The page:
Elves born in ME, such as Elrond and Gil-Galad, though no more thrilled about 'fading' than anybody else were resigned to accepting the inevitable. 'Fading' is the fate Eru designed for the Elves, as their age gave way to the age of Men. We must therefore assume it is not a bad thing, whatever the Elves may think, and trying to prevent or resist it is as impious and unwise as Mortal Men's attempt to escape their Gift.

Fading may indeed prove to be preferable to endless eons in Aman, Tolkien does say even the Powers will come to envy the Gift of Men.

[ June 13, 2003: Message edited by: Morwen Tindomerel ]
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Old 06-13-2003, 01:42 PM   #9
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Something Morwen Tindomerel said got me thinking again.
Quote:
Fading may indeed prove to be preferable to endless eons in Aman, Tolkien does say even the Powers will come to envy the Gift of Men.
The Gift of Men is death. Natural death where the body wears out. Tolkien made dying seem to be a pretty big change- a change the Elves weren't guaranteed. Sure, they can be killed in battle, drown, or whatever form of rather unpleasant death they'd like, but they won't die naturally. Maybe men could accept change far easier than the Elves because of the great change they were guaranteed- natural death.

The subject of natural death can figure into the perception of time too. Men have a point at which life (on this plane of existence anyway) ends. The Elves didn't have that. Even if their bodies died, they could be re-embodied as demonstrated by Glorfindel. Thus, no end here. Maybe time seems to pass faster to men because they (ah...we) die- guaranteed. If you look at it one way, all of life is preparation for death. Men could use life to prepare for that natural death that awaits them (if nothing else happens in the meantime to speed up the process).

Elves, granted life without natural death, have nothing to prepare for. Time seems to slow down for them, because they have no end. They fade, but they still live.

On a related note to this- Possibly the long lives of Numenoreans (did I get that right?) prior to starting to fear death can be attributed to this in some way. Without a fear, they did not prepare, and ultimately lived longer lives. They still were granted the Gift of Men by Iluvatar though, so they could not altogether escape death. Anyway, when they started to fear, started to prepare for that death, they lived shorter lives. Much later, Aragorn managed to die without fearing death. He also lived longer than expected. Of course, he had the blood in his veins that granted him a rather long life anyway, but (as far as I can remember without having the book handy) he lived even longer. Possibly because he stopped (at least partially) fearing death and stopped preparing for it?
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Old 06-14-2003, 05:29 AM   #10
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Sting

I suspect it comes back to the inevitability of death, which affects the Elves as much as the mortal races, but in a different way, obviously.

The Elves are motivated to 'do something about death'. How can (from their point of view) death be 'natural', when they themselves, the MOST natural beings, closest to nature, with the greatest love of nature, don't truly die. Its WRONG, so it needs putting right. So they make the Rings....

The Elves are too backward looking to think about the future is the way men would. The future simply could not be as good as the past has been. It will happen, indeed, they're stuck with it - but they don't have to like it! If they can stop it, great! Embalm the world, freeze that one perfect moment.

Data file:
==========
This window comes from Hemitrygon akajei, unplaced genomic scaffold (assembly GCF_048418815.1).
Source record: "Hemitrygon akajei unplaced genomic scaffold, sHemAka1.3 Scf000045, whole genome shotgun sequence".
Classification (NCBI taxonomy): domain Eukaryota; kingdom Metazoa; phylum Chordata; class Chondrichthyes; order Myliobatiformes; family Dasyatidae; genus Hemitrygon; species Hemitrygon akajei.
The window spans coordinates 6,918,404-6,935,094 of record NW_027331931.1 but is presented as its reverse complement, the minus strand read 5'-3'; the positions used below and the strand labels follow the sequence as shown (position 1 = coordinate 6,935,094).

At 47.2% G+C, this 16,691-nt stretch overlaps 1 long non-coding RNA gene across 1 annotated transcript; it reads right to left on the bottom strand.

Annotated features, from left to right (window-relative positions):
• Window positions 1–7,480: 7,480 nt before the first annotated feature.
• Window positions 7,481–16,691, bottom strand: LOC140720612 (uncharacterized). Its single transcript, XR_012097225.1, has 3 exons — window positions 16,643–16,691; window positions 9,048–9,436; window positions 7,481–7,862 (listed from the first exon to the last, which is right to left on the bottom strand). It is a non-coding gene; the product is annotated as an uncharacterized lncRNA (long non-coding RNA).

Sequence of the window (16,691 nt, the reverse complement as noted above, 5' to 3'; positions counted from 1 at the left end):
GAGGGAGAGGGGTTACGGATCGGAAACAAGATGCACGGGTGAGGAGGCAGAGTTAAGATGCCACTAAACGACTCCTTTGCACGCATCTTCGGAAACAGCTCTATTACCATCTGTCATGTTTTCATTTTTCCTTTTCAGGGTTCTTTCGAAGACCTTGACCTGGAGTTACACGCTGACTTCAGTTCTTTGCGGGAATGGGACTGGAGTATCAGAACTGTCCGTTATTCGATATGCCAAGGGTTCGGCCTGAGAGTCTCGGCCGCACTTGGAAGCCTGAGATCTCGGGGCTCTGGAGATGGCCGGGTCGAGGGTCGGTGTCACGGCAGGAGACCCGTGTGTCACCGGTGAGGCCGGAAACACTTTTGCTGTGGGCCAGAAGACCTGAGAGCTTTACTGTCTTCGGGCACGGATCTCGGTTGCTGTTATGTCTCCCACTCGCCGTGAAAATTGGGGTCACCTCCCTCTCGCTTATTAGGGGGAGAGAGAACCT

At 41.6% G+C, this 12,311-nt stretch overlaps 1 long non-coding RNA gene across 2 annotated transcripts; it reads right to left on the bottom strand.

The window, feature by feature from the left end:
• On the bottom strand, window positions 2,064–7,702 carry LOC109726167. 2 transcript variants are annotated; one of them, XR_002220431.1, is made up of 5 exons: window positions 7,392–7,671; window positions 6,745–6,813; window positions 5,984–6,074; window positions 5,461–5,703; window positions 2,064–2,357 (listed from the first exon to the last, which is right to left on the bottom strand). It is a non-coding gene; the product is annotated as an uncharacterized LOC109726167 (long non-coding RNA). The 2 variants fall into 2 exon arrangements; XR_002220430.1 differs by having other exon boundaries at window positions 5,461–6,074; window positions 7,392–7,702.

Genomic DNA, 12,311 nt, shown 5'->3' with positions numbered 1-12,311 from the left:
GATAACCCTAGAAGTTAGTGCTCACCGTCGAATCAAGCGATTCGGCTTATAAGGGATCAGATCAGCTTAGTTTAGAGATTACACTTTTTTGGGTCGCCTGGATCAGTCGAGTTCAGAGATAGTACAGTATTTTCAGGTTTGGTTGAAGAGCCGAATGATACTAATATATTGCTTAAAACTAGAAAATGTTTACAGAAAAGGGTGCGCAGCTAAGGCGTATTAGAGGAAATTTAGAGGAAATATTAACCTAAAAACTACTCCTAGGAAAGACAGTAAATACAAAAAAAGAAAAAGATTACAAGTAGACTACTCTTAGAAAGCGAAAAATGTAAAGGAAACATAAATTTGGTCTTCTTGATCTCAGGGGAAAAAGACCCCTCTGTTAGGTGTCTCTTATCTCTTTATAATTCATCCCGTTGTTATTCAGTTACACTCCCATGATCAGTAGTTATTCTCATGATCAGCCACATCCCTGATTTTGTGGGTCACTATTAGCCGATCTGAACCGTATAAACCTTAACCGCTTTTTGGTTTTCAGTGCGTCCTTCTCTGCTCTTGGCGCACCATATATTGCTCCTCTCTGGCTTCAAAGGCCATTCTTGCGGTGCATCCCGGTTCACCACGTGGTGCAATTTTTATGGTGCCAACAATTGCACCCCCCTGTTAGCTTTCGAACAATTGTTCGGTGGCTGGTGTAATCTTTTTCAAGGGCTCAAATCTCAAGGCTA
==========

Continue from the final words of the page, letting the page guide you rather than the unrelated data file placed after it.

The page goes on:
At the same time, lets keep in mind that for an elf who's lived in the world for thousands of years, the amount of death they would have experienced, natural & unnnatural, must have been appalling. Its understandable that they would be tempted to stop it, if only for a short time. But their pride came out, the rings were too tempting for them, & they fell.

So Galadriel's rejection of the One, is that much more moving, her acceptance of the Inevitability of Death, change, rather than taking it & embalming ME, against its nature & the will of Eru.
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Old 06-15-2003, 03:27 PM   #11
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Quote:
The Elves are motivated to 'do something about death'. How can (from their point of view) death be 'natural', when they themselves, the MOST natural beings, closest to nature, with the greatest love of nature, don't truly die. Its WRONG, so it needs putting right. So they make the Rings....
It's ironic that the creatures who seem to be so close to nature that they practically are nature cannot do what nature does best- naturally die. I heard somewhere that many people believe the Elves are symbols of nature in the Lord of the Rings. But how can this be when the Elves can't do what nature finds necessary? In the winter, a plant dies, not fades. When a "winter" of sorts strikes Middle-Earth the undying-ness (not a word, is it?) of the Elves is brought into greater focus as they fade and leave while Men die as the world changes.

Also, I think Davem is correct about Galadriel's rejection of the One Ring. She has the chance, right there, to take the power to hold back the future, hold back change, and hold back death, but she does not take it. In a way, I find this to be symbolic of the Elves' resignation to their fate to live and fade with time rather than live and die with time.
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Old 06-16-2003, 08:32 PM   #12
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Sting

B.B - when I saw the title of this thread, "Elves, Men, and the Perception of Time", it made me recall a facinating episode of Nova that I saw a while back.

It dealt with how the body's metabolism actually effects how we perceive the world around us. For instance: when an older person comments on how fast the seasons and years pass, he is not just waxing poetic. Time really does "speed up" as we age, due to our slower metabolism.

Size effects this, too. An elephant perceives humans as skittering around with the speed of mice. Mice perceive humans as lumbering and languid as elephants.

Makes you wonder how the body of an immortal would perceive Middle Earth. Did the sun scamper across the sky and set in a "blink of an eye". Could they speak to a mortal and watch the signs of aging creep across their face? Did it seem that Elves never slept because their bodies' circadian rhythms were measured in weeks or months, rather than hours?

No wonder they wanted to freeze time.